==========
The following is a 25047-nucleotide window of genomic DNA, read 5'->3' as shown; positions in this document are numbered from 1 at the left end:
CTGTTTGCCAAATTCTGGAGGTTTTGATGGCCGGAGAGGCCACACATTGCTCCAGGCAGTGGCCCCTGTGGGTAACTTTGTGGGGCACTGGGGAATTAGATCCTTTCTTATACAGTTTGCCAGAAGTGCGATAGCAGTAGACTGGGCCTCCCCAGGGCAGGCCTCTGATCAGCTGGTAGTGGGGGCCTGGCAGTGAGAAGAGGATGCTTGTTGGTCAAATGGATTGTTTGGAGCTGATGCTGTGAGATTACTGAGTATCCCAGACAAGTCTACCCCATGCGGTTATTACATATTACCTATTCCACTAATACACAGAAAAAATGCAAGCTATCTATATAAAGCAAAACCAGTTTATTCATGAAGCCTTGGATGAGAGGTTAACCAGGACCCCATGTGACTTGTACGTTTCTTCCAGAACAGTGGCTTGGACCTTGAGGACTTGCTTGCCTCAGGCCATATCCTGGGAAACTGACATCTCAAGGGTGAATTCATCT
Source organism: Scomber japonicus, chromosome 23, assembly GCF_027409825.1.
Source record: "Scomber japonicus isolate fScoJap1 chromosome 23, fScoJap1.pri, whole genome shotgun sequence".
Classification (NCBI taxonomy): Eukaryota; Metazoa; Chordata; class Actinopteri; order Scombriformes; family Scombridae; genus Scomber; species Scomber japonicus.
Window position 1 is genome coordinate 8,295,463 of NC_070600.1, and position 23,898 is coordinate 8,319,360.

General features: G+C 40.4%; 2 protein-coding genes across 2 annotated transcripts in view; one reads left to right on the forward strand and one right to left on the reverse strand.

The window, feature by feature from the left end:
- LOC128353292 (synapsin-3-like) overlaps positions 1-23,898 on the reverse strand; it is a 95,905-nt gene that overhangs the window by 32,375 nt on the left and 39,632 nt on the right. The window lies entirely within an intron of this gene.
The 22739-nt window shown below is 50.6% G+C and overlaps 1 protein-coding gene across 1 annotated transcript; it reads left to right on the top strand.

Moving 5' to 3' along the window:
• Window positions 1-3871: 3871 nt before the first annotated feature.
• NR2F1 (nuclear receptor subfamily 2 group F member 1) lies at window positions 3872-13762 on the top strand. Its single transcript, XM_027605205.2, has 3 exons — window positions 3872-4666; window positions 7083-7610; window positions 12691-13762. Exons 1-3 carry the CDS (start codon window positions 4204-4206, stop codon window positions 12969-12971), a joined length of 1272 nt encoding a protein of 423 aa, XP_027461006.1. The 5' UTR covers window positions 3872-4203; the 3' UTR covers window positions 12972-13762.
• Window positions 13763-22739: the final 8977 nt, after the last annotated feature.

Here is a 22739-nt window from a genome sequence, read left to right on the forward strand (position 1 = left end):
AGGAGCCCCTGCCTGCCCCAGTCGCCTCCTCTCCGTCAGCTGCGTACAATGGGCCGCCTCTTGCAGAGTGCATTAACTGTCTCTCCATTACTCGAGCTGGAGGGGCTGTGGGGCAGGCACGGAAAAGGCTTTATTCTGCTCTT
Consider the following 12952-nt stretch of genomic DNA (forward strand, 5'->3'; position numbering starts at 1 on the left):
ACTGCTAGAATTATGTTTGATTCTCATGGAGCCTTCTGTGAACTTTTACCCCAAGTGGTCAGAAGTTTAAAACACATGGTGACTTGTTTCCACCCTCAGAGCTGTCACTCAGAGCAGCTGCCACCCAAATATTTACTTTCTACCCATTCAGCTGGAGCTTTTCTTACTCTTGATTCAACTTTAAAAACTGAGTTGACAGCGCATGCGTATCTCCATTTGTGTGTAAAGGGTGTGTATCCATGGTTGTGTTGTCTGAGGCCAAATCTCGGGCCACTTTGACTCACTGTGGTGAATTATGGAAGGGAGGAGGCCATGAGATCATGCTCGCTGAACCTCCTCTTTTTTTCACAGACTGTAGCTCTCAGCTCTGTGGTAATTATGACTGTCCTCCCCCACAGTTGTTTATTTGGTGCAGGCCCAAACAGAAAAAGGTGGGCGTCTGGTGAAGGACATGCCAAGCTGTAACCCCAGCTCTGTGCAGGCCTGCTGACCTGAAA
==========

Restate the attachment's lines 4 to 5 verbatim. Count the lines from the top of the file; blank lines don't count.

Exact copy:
Source record: "Scomber japonicus isolate fScoJap1 chromosome 23, fScoJap1.pri, whole genome shotgun sequence".
Classification (NCBI taxonomy): Eukaryota; Metazoa; Chordata; class Actinopteri; order Scombriformes; family Scombridae; genus Scomber; species Scomber japonicus.